Thursday, June 14, 2012

My first solo birding adventures!

This past semester I became more interested in birding. Birds are so much more accessible than mammals, and to be honest- I knew very little about birds. I could identify common feeder birds, and birds of prey...but that was where my knowledge ended.

I did a bunch of birding in the Finger Lakes region of NY this spring with faculty and staff at school to study for a test that included NY birds, as well as just to get a taste for it.

Then I got hired to work in Alaska for the summer and many of the bird species that I'm comfortable with, aren't here! SO I've been spending time outside with my binocs, a notebook, a camera, and my field guides. The guides that I'm using these days are Sibley's Guide to Birds (the big one including all North American birds), and the Audubon Birds app for Android. Some people aren't big on apps as field guides, but gives away an app a day, and this one was one back in April. It's awesome...has tons a of calls, images, natural history, and the ways you can look up birds in ingenious. I can select a "type", so chicken-like for example, type in Alaska, and pick the month I'm in, and it will bring all the birds that fit those descriptions. So cool.

Anway, the following are some pictures I've gotten in and around Soldotna, AK which is where I live.

Gray Jay (Perisoreus canadensis)

I called 3 of these birds into me at once! Super curious, not exactly "tame", but definetely not shy. They've been known to thieve a campsite or picnic lunch. I love them!

Dark-eyed Junco (Junco hyemalis)

I also called several of these little sparrows in as well (did you know D-EJ is a sparrow?!), which the Audobon bird app. I heard a bunch of birds calling, so I played the D-EJ call to see if it was them singing, and it was. This Junco above was particularly enamored with me/the app. It actually landed on my knee before uttering a sparrow version of "OH S***" and taking flight again. The picture above required little zoom action, this bird was very close to me!

Allright, here we go with the gulls. I'm going to make it my summer mission to learn to ID local gulls.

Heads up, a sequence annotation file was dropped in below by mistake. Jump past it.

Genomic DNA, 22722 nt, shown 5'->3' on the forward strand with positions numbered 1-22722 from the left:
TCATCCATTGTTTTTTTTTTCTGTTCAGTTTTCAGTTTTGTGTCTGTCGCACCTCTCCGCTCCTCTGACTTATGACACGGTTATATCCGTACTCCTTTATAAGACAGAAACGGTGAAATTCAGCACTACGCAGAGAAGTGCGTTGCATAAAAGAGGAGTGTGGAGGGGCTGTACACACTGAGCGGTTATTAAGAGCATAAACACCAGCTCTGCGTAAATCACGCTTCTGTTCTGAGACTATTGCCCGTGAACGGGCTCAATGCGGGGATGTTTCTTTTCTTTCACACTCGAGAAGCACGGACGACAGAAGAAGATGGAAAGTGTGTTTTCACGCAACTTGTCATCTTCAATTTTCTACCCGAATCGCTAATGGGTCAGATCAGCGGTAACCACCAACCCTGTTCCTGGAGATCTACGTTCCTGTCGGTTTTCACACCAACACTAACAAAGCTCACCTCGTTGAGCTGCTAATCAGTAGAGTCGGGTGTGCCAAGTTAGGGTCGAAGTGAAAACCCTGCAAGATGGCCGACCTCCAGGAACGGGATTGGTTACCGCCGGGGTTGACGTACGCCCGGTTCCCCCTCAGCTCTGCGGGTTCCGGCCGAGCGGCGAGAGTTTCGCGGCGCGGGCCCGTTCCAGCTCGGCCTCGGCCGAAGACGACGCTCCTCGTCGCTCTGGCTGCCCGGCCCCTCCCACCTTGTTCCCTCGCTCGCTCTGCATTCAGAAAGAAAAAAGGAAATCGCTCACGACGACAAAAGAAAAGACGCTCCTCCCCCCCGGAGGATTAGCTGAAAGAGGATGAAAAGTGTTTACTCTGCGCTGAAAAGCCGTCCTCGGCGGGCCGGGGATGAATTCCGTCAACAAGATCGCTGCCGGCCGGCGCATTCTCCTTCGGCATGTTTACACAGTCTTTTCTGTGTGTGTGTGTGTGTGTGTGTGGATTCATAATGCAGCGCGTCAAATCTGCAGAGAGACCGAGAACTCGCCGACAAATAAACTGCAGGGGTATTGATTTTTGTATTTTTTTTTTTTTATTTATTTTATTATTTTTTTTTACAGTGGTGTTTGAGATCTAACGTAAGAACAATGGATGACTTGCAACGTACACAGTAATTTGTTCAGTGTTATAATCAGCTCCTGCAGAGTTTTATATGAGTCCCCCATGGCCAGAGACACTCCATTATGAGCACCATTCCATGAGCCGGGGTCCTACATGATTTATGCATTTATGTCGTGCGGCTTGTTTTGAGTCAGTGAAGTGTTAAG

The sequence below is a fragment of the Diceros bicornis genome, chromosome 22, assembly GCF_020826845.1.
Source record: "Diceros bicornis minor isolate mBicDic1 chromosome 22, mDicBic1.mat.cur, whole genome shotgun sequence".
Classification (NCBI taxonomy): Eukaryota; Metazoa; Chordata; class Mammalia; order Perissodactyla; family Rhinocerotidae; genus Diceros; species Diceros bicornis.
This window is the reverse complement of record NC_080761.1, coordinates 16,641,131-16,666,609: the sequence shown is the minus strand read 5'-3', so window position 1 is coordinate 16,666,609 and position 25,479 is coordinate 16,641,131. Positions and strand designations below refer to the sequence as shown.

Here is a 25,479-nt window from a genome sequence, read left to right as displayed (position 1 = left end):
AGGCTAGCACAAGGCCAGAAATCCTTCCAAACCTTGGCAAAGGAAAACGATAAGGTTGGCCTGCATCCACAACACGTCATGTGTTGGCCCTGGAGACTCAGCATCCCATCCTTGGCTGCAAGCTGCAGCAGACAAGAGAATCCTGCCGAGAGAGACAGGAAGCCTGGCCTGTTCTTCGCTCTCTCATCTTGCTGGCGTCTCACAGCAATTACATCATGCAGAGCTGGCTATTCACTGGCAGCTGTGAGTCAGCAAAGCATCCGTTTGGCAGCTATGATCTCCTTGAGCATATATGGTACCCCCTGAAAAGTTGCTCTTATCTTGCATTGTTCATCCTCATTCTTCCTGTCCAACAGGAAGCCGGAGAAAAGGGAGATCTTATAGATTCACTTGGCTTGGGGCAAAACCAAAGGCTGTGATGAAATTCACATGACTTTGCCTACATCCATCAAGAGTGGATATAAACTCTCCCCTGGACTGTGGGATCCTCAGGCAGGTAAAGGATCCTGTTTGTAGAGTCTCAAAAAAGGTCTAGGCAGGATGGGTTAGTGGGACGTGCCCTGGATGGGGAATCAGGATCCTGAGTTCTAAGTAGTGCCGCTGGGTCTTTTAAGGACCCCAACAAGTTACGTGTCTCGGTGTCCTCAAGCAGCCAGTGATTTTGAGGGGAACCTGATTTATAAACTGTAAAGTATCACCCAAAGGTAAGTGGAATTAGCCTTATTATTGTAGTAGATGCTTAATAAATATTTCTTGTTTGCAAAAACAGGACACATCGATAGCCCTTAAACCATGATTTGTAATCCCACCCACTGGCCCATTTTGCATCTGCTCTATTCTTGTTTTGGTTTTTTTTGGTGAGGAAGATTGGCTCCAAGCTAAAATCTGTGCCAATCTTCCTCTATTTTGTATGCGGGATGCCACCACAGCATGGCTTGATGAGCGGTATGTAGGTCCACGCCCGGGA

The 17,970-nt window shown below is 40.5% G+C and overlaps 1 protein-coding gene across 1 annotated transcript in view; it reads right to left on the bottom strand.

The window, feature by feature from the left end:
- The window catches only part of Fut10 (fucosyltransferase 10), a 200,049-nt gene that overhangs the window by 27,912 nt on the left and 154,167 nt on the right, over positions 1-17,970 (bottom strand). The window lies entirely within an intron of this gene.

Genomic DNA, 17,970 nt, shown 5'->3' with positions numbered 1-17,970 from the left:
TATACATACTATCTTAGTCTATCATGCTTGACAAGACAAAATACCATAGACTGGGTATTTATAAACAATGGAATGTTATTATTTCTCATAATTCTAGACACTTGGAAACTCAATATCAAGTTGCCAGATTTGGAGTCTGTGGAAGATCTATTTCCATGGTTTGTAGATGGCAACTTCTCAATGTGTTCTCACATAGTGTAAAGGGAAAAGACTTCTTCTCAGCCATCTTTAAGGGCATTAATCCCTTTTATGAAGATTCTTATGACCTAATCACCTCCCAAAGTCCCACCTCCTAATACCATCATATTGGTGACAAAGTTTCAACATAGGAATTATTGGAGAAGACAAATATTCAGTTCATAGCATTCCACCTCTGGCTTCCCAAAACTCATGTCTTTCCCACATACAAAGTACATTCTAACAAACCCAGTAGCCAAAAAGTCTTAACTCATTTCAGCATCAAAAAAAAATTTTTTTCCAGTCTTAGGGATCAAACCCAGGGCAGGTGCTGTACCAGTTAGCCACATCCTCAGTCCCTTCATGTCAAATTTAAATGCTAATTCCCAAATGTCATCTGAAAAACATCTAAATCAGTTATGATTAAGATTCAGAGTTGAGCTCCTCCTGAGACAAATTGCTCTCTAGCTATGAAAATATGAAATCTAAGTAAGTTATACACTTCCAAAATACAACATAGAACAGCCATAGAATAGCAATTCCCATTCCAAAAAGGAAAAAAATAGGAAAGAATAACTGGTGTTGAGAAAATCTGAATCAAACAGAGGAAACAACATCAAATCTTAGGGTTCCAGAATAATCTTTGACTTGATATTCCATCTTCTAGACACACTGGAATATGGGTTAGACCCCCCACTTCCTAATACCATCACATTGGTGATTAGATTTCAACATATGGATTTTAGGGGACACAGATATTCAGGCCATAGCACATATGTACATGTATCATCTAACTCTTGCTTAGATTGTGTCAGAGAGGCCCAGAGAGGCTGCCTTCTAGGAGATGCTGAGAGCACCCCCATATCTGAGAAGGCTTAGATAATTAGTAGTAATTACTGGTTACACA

For this guy here, I'm going with Glaucous-winged Gull (Larus glaucescens). I know these birds are common here, but I'm just a little stumped by the wing tip color. In Sibley's it says "wingtips patterned in gray, about the same color as the mantle (shoulders/back)". I think that this Gull's wingtips are much darker than the mantle, but nothing else really seems to fit with bill coloration, eye ring color, leg color...etc etc. I'm soliciting input here! 

Lesser yellowlegs (Tringa flavipes)

I'm going with the Lesser and sticking to it! After careful consideration of all the other photos I didn't post, I'm saying Lesser because: the barring on the flanks doesn't seem to be AS pronounced as described for the Greater, the bill does not appear to curve upwards like the Greater, and it just was a delicate looking bird. Not to say Greater isn't, I just feel it was. And since I was with a bunch of 'Fish-heads" who don't care about it unless it's scaly and has fins, then I was the local expert and so I say Lesser!

Stumped. Here are my choices: Bonparte's Gull (Larus phildelphia), Black-headed Gull (Larus ridibundus), or Franklin's Gull (Larus pipixcan). I guess I can be happy that I got it down to all the same genera...but I'm just perplexed! The leg color and hood shape and eye ring and bill color are all mixy-matchy with these 3 species, nothing seems to match up. I am LEANING towards Bonaparte's.

Arctic Tern (Sterna paradisaea)

Bald Eagle - adult (Haliaeetus leucocephalus)

Bald Eagle - juvenile (2-3 year perhaps?)  (Haliaeetus leucocephalus)

Bald Eagle - adult (Haliaeetus leucocephalus)

And that's pretty much my birds so far. It's a personal goal of mine this summer to get "good" at birding...and I don't think I mean being able to ID things right off the bat, but to be able to recognize key features that can differentiate species, and perhaps even sex of the bird. We'll see. There is a birding group that works out of the refuge I'm living at, so I'm going to try and hook up with them and take it from there! For now though, I'll just keep fighting with myself and Sibley's over what bird I just saw :)


  1. Glaucos winged gull could be a hybrid with a western gull or herring gull, although the herring gull has a lighter back.

    1. I was also going to chime in with a caution that hybrids are always a possibility with those gulls.


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